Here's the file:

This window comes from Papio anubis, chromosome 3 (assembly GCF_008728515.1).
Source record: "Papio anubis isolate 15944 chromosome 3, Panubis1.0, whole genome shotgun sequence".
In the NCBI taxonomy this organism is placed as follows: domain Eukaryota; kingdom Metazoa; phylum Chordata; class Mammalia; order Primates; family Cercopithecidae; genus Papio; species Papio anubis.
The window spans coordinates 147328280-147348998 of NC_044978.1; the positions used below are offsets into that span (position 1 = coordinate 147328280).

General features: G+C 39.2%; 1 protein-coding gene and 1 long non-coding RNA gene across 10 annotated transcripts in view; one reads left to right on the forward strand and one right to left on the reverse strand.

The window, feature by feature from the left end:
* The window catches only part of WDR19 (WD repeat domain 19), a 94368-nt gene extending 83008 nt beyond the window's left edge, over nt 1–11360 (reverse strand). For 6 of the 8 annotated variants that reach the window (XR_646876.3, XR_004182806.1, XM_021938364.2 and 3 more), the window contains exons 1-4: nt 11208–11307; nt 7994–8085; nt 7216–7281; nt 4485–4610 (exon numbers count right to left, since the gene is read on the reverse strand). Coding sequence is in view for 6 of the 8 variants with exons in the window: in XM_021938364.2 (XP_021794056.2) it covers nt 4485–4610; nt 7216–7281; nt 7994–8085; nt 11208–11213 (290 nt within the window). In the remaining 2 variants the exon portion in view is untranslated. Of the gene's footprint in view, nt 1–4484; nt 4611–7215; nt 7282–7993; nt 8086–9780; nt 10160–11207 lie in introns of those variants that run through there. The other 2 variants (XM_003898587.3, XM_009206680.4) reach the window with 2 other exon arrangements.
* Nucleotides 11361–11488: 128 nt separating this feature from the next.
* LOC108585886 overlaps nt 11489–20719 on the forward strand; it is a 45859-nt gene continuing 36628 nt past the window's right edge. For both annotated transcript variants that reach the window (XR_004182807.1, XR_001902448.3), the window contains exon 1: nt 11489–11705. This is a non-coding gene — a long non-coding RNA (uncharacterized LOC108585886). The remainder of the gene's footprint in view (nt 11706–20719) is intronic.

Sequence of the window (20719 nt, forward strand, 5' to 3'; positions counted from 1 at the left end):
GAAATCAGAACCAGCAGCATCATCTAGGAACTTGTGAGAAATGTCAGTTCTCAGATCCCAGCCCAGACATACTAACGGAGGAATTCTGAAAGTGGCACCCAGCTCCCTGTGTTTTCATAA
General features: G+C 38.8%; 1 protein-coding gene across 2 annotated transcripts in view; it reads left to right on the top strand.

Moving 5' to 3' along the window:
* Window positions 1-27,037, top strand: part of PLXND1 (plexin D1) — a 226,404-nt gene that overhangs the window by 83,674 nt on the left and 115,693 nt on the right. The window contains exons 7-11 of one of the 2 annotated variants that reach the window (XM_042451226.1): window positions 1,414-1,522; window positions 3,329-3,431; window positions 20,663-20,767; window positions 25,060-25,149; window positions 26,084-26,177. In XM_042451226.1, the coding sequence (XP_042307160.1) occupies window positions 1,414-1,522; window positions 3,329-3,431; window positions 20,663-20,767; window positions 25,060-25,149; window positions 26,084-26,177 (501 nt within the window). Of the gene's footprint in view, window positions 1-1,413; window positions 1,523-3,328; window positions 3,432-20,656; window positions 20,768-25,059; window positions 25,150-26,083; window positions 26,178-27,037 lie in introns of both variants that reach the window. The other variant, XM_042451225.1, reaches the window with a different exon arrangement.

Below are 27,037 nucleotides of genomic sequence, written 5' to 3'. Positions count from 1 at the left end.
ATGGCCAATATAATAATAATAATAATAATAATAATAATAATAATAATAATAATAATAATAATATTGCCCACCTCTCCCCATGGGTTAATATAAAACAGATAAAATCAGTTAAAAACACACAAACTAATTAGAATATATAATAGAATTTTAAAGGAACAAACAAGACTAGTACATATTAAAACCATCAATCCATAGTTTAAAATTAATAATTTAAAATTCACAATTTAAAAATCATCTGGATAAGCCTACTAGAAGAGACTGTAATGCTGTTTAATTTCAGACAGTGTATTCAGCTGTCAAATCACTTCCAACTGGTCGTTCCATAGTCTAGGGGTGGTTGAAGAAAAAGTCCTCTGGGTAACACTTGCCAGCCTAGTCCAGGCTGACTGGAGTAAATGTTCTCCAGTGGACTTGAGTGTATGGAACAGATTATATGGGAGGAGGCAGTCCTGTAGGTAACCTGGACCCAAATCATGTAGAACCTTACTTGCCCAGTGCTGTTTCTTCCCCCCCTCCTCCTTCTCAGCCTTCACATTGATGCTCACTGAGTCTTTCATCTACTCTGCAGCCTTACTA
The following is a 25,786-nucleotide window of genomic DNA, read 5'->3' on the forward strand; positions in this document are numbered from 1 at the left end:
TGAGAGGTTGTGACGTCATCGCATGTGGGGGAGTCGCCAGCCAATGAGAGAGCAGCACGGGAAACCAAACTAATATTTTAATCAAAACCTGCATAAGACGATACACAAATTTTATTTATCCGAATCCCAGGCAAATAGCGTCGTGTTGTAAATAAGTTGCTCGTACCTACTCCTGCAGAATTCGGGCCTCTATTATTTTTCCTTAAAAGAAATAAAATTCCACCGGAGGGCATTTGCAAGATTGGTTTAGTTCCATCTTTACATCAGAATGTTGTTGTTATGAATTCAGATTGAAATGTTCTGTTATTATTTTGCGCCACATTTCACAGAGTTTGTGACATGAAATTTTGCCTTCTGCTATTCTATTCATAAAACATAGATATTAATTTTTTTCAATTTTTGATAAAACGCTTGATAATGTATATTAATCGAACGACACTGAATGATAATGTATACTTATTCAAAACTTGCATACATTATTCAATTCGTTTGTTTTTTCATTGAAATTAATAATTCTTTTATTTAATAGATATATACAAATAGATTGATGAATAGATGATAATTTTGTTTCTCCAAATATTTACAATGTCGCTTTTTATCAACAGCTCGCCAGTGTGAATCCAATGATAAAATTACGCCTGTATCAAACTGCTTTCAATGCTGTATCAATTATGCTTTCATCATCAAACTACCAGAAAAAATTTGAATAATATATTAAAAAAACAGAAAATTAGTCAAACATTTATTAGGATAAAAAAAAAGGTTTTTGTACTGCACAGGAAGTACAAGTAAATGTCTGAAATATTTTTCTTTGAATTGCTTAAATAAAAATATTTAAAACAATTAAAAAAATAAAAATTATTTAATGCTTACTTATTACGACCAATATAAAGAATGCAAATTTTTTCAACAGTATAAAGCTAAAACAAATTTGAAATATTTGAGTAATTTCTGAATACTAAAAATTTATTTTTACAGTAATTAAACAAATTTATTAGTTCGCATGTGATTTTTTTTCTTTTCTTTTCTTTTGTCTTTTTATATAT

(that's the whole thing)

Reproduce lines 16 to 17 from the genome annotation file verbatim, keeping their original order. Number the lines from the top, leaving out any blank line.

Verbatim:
ATGGCCAATATAATAATAATAATAATAATAATAATAATAATAATAATAATAATAATAATAATATTGCCCACCTCTCCCCATGGGTTAATATAAAACAGATAAAATCAGTTAAAAACACACAAACTAATTAGAATATATAATAGAATTTTAAAGGAACAAACAAGACTAGTACATATTAAAACCATCAATCCATAGTTTAAAATTAATAATTTAAAATTCACAATTTAAAAATCATCTGGATAAGCCTACTAGAAGAGACTGTAATGCTGTTTAATTTCAGACAGTGTATTCAGCTGTCAAATCACTTCCAACTGGTCGTTCCATAGTCTAGGGGTGGTTGAAGAAAAAGTCCTCTGGGTAACACTTGCCAGCCTAGTCCAGGCTGACTGGAGTAAATGTTCTCCAGTGGACTTGAGTGTATGGAACAGATTATATGGGAGGAGGCAGTCCTGTAGGTAACCTGGACCCAAATCATGTAGAACCTTACTTGCCCAGTGCTGTTTCTTCCCCCCCTCCTCCTTCTCAGCCTTCACATTGATGCTCACTGAGTCTTTCATCTACTCTGCAGCCTTACTA
The following is a 25,786-nucleotide window of genomic DNA, read 5'->3' on the forward strand; positions in this document are numbered from 1 at the left end: